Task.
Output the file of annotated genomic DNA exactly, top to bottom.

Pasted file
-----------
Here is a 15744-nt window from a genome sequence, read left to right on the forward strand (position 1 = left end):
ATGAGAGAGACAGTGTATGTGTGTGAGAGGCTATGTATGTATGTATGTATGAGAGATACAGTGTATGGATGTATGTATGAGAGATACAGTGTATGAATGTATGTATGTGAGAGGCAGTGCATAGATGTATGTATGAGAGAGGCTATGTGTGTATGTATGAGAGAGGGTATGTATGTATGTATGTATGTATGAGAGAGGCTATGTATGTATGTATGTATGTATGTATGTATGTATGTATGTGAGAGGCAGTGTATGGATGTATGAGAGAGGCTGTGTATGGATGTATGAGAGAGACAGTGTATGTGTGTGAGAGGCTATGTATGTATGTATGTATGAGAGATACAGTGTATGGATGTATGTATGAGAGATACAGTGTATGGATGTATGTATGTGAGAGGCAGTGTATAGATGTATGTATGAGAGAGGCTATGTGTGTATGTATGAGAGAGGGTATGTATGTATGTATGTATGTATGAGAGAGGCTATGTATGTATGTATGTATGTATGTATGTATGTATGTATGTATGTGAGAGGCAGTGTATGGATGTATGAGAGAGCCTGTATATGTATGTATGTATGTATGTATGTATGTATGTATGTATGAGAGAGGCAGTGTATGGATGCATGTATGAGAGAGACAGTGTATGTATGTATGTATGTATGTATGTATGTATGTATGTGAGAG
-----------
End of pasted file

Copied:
Here is a 15744-nt window from a genome sequence, read left to right on the forward strand (position 1 = left end):
ATGAGAGAGACAGTGTATGTGTGTGAGAGGCTATGTATGTATGTATGTATGAGAGATACAGTGTATGGATGTATGTATGAGAGATACAGTGTATGAATGTATGTATGTGAGAGGCAGTGCATAGATGTATGTATGAGAGAGGCTATGTGTGTATGTATGAGAGAGGGTATGTATGTATGTATGTATGTATGAGAGAGGCTATGTATGTATGTATGTATGTATGTATGTATGTATGTATGTGAGAGGCAGTGTATGGATGTATGAGAGAGGCTGTGTATGGATGTATGAGAGAGACAGTGTATGTGTGTGAGAGGCTATGTATGTATGTATGTATGAGAGATACAGTGTATGGATGTATGTATGAGAGATACAGTGTATGGATGTATGTATGTGAGAGGCAGTGTATAGATGTATGTATGAGAGAGGCTATGTGTGTATGTATGAGAGAGGGTATGTATGTATGTATGTATGTATGAGAGAGGCTATGTATGTATGTATGTATGTATGTATGTATGTATGTATGTATGTGAGAGGCAGTGTATGGATGTATGAGAGAGCCTGTATATGTATGTATGTATGTATGTATGTATGTATGTATGTATGAGAGAGGCAGTGTATGGATGCATGTATGAGAGAGACAGTGTATGTATGTATGTATGTATGTATGTATGTATGTATGTGAGAG